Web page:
7. This is pretty much a continuation of the "decency clause" that was in the revised d20 STL.
7a. Which could mean that a product describing a torture chamber from the Inqusition is not allowed.
7b. Which could mean that you can't say the villain in your adventure is a rapist or a child molester. You can say he's a murderer or a druglord, though.
7c. Because you can't present one nationality as superior to another, you can't have a scenario where the Americans are the "good guys" in World War 2, coming to help defeat the evil German Nazis, even if it takes place in an alternate dimension or due to a time travel accident.
This also means you can't depict jihadist Muslim terrorists as inferior to anyone else or in a way that promotes disrespect (they're a political and religious group). Same for Fred Phelps's church. Or the KKK. Or the pro-slavery Confederate States of America. Or any nutty Christian who decides to bomb an abortion clinic. This section is pretty much the "don't say anything that could get Wizards sued" clause, except by policing GSL products so much they opened the door to make themselves liable in the first place (the OGL precludes all responsibility because there is no supervision or oversight).

*sigh*

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Comments

( 30 comments — Leave a comment )
paka
Jun. 18th, 2008 07:10 pm (UTC)
Wow. It sounds like they are really trying to keep themselves covered.

This isn't directly related to the discussion, but what do you think people will do with an OGL for 4e? I know that 3e's rules were really amenable to creating stuff like alternate WWII scenarios, 1970s racing games, pirates, Saturday morning cartoon bands, and so on. 4e's rule set really seems to scream "this would be a great basis for superhero gaming," but I can't really come up with any other alternatives to plug the rules into.
seankreynolds
Jun. 18th, 2008 07:13 pm (UTC)
Well, two things.

1) AFAIK there isn't going to be an OGL for 4e. The GSL is it. They don't want people using their mechanics under license to create similar but competing games.

2) That said, you can't copyright game mechanics. If someone wanted to create a 4e-ish game set in another genre, they could do so. Wizards might sue, but there's always that possibility.
paka
Jun. 18th, 2008 07:18 pm (UTC)
Okay, so basically a "True d20" based off 4e wouldn't be possible, but a "Mutants and Masterminds" probably would be?
seankreynolds
Jun. 18th, 2008 07:22 pm (UTC)
It really depends on how willing you are to risk getting sued. In the USA you can file a lawsuit for anything, even frivolous things that a judge will dismiss, and it's often done just to scare people who don't have money to hire a lawyer to spend an hour in front of the judge arguing the absurdity.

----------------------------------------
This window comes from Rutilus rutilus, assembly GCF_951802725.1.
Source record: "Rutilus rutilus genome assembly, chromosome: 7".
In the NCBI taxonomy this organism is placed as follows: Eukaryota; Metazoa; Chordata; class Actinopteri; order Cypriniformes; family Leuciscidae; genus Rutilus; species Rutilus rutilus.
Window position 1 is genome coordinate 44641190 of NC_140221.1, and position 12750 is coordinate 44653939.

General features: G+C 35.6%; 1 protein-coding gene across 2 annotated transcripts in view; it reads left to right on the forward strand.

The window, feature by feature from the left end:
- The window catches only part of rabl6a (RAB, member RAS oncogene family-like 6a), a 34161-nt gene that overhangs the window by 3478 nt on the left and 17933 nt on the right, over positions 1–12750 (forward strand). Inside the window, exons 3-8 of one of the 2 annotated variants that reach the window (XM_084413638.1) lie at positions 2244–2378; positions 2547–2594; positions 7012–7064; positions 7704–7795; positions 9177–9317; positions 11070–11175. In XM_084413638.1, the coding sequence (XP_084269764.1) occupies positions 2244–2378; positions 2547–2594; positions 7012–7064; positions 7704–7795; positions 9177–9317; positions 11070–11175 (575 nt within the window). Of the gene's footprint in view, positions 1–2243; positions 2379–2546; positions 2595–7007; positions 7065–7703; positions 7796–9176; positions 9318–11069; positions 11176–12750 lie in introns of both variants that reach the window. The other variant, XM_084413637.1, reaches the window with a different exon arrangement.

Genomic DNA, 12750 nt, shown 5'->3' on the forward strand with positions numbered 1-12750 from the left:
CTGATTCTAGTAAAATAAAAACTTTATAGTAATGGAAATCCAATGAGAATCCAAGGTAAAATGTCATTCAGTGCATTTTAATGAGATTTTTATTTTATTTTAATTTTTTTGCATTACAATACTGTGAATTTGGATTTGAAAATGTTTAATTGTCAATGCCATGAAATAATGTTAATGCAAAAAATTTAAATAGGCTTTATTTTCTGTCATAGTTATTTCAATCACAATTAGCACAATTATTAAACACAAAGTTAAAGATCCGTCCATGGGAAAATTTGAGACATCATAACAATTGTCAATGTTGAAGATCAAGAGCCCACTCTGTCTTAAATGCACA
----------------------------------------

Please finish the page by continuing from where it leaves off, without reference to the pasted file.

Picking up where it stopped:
Wizards doesn't have a copyright on a d20-based game mechanic. Or on class mechanics. Or on levels.
friadoc
Jun. 18th, 2008 07:28 pm (UTC)
Yeap, remember the Viacom suit a few years ago that killed White Wolf's Aeon?

Viacom waited until the products were going out the door, in some cases had gone out the door, and then dropped a lawsuit on White Wolf.

White Wolf renamed the game "Trinity", even sent out some labels to cover the cool binder books' titles, and what looked to be a smooth release was stalled into the ground.

All of which was over a baseless stance of "Aeon is a word that we used in the cartoon title for Aeon Flux and it's sci-fi, too, so you're stealing from us", which was assinine.

Viacom dropped the lawsuit once White Wolf capitulated.

Ironically, White Wolf and Anita Blake got to sue Sony over Underworld, but their lawsuit had a lot more grounds and, thus, they won.
seankreynolds
Jun. 18th, 2008 08:04 pm (UTC)
Here's the US copyright law on games, btw: http://www.copyright.gov/fls/fl108.html
friadoc
Jun. 18th, 2008 08:12 pm (UTC)
It's funny that the law its self would be on a lot of folks side, however most everyone always puts the caveat "if I hit the lottery" on fighting a large company over something that the governing rules of fit on a single page.
angelmcc
Jun. 18th, 2008 07:43 pm (UTC)
There are lots of people who are going to be disappointed by this. :(
zakarntson
Jun. 18th, 2008 07:45 pm (UTC)
I hear you. With 3rd edition, it seemed that the attitude was "success for the hobby equals success for D&D." It looks like that's been completely turned around.